First, lets talk briefly about the underlying issue, before addressing your specific question:
If you get serious muscle pain (taking 5 days to go away is serious), you should adjust your hiking. Apart from the general measures, like adjusting distances and trying to get weight off your pack, for longer hikes like this you also need to think about rest days. In youth mountaineering courses I was taught a concept that's mainly geared towards injury prevention which loosely translates to "mid-week-low". It is pretty well observable, that in the middle of a longer trip there is an over-proportional decrease in the general disposition on that day, which also increases injury risk on it. If you are doing an activity for more than 5 days, a rest day is very important. A rest day doesn't mean you need to sit around all day, doing nothing but lying in the sun and maybe some stretching (though there is nothing wrong with that either), but you need to give your body a longer time of lower exertion. Maybe just do a much shorter distance that day, walking slower, taking time for extended rests. It doesn't really matter what you do, as long as it is a lot less intensive (and you enjoy it).
Now that's all good and nice, but what do you do if you nevertheless are in the situation, where your muscles ache a lot. Sorry to disappoint, but once you are at this point, you likely wont get rid of the pain while continuing the hike. The only real remedy is rest. Massaging helps, either by yourself or from a potential hiking partner. If the aches are really bad, I personally don't stretch - it seems to make it worse. If you can shorten the distance, obviously adjust them down.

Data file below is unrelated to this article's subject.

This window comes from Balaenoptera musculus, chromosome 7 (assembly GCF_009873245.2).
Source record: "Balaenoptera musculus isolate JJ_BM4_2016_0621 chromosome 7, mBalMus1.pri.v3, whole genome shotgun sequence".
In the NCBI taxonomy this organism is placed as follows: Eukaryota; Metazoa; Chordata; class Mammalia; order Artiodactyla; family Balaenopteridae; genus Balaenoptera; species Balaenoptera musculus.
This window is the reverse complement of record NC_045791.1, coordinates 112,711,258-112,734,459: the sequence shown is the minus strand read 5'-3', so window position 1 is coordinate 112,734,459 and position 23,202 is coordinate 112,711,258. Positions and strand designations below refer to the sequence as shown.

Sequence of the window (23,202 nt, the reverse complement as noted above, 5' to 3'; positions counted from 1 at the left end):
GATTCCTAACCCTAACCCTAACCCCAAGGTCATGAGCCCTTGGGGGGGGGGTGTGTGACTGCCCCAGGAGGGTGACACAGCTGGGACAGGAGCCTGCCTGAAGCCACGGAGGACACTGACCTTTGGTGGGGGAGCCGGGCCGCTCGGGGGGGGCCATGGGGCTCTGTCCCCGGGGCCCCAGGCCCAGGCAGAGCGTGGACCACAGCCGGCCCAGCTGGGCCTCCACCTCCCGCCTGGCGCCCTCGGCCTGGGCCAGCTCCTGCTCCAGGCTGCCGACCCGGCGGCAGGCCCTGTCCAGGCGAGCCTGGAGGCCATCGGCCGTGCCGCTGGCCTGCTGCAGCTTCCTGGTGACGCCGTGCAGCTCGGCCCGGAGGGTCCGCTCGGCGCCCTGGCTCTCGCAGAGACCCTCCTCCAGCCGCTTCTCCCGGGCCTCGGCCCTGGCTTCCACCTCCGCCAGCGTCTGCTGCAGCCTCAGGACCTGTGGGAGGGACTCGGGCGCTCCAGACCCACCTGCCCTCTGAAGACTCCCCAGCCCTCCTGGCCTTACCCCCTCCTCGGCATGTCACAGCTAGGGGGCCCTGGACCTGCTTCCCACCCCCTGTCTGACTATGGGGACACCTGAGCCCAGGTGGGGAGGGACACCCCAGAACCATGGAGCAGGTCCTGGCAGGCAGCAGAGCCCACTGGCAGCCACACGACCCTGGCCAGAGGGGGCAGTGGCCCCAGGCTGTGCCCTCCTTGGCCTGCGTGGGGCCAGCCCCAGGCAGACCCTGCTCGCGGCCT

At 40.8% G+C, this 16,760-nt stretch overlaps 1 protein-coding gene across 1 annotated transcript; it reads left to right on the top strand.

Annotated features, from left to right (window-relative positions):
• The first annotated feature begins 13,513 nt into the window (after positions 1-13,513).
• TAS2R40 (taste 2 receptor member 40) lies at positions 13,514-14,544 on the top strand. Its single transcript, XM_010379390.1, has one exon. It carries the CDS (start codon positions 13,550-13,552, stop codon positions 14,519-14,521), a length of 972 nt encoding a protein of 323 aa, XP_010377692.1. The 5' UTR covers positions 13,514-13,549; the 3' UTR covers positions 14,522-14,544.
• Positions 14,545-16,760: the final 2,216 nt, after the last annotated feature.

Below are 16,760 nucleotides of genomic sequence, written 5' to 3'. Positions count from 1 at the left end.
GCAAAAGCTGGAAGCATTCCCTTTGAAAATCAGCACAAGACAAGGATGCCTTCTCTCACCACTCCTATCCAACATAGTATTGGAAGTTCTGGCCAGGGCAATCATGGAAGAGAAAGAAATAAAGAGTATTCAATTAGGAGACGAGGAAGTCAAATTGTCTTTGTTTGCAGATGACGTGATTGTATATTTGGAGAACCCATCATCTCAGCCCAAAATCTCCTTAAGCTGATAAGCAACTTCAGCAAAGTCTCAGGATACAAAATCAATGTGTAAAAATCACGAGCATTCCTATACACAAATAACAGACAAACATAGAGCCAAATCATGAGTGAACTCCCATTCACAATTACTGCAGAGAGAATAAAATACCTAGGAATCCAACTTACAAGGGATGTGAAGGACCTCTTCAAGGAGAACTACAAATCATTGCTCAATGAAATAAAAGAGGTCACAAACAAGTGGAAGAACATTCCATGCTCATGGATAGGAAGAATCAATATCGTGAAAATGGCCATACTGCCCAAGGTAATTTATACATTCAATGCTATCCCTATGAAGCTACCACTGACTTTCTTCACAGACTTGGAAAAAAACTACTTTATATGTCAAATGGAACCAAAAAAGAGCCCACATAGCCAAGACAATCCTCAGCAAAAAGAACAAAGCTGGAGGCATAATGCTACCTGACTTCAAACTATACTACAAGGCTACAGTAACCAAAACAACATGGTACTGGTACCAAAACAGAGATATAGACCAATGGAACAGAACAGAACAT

Again what's important is prevention on the go: If you feel pain developing while walking, take a rest (i.e. before it gets bad). Massage and lightly stretch the muscle. Important: We are not talking about flexibility training here - you neither need to stretch very hard nor for a prolonged time, listen to the feedback your body provides. Then you need to adjust pace. I know it's hard, especially if you have a set goal and/or hiking partners, that get slowed down. There is no point ignoring the problem and then potentially having to abort the hike entirely. If they don't have any problems and have reserves, maybe you can off-load some of your weight - that goes a long way. It might take a bit of guts to ask (if they didn't offer already), but there's really no shame in it. Maybe they are even relieved, because they hesitated to propose it themselves.